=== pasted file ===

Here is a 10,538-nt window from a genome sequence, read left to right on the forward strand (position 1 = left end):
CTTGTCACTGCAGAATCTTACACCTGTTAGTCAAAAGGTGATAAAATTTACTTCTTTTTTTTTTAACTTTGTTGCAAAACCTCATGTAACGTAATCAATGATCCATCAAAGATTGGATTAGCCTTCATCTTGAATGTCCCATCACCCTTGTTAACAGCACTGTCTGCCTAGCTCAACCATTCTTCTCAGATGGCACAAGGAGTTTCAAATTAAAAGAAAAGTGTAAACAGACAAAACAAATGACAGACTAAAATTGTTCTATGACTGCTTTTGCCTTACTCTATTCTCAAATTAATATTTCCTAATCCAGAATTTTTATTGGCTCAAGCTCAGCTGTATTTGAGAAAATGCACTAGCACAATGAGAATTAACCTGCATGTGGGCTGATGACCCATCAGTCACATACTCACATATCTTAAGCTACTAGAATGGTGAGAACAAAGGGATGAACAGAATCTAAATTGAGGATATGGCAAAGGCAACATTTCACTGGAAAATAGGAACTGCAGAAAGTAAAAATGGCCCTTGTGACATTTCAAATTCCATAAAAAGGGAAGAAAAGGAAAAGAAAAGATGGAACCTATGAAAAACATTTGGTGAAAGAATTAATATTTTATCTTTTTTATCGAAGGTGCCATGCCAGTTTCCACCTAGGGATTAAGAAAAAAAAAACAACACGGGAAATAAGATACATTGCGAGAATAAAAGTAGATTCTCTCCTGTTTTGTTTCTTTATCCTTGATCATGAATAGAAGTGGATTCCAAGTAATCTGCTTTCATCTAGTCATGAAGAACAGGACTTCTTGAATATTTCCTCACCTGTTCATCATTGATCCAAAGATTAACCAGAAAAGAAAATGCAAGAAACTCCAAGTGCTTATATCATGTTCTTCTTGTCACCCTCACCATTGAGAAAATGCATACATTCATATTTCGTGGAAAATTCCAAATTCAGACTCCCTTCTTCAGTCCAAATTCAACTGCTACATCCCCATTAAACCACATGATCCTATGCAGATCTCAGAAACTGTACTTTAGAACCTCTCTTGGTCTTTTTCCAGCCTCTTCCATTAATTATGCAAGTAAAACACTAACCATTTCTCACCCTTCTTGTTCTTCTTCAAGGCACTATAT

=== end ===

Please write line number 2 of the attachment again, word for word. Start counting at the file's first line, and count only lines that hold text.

CTTGTCACTGCAGAATCTTACACCTGTTAGTCAAAAGGTGATAAAATTTACTTCTTTTTTTTTTAACTTTGTTGCAAAACCTCATGTAACGTAATCAATGATCCATCAAAGATTGGATTAGCCTTCATCTTGAATGTCCCATCACCCTTGTTAACAGCACTGTCTGCCTAGCTCAACCATTCTTCTCAGATGGCACAAGGAGTTTCAAATTAAAAGAAAAGTGTAAACAGACAAAACAAATGACAGACTAAAATTGTTCTATGACTGCTTTTGCCTTACTCTATTCTCAAATTAATATTTCCTAATCCAGAATTTTTATTGGCTCAAGCTCAGCTGTATTTGAGAAAATGCACTAGCACAATGAGAATTAACCTGCATGTGGGCTGATGACCCATCAGTCACATACTCACATATCTTAAGCTACTAGAATGGTGAGAACAAAGGGATGAACAGAATCTAAATTGAGGATATGGCAAAGGCAACATTTCACTGGAAAATAGGAACTGCAGAAAGTAAAAATGGCCCTTGTGACATTTCAAATTCCATAAAAAGGGAAGAAAAGGAAAAGAAAAGATGGAACCTATGAAAAACATTTGGTGAAAGAATTAATATTTTATCTTTTTTATCGAAGGTGCCATGCCAGTTTCCACCTAGGGATTAAGAAAAAAAAAACAACACGGGAAATAAGATACATTGCGAGAATAAAAGTAGATTCTCTCCTGTTTTGTTTCTTTATCCTTGATCATGAATAGAAGTGGATTCCAAGTAATCTGCTTTCATCTAGTCATGAAGAACAGGACTTCTTGAATATTTCCTCACCTGTTCATCATTGATCCAAAGATTAACCAGAAAAGAAAATGCAAGAAACTCCAAGTGCTTATATCATGTTCTTCTTGTCACCCTCACCATTGAGAAAATGCATACATTCATATTTCGTGGAAAATTCCAAATTCAGACTCCCTTCTTCAGTCCAAATTCAACTGCTACATCCCCATTAAACCACATGATCCTATGCAGATCTCAGAAACTGTACTTTAGAACCTCTCTTGGTCTTTTTCCAGCCTCTTCCATTAATTATGCAAGTAAAACACTAACCATTTCTCACCCTTCTTGTTCTTCTTCAAGGCACTATAT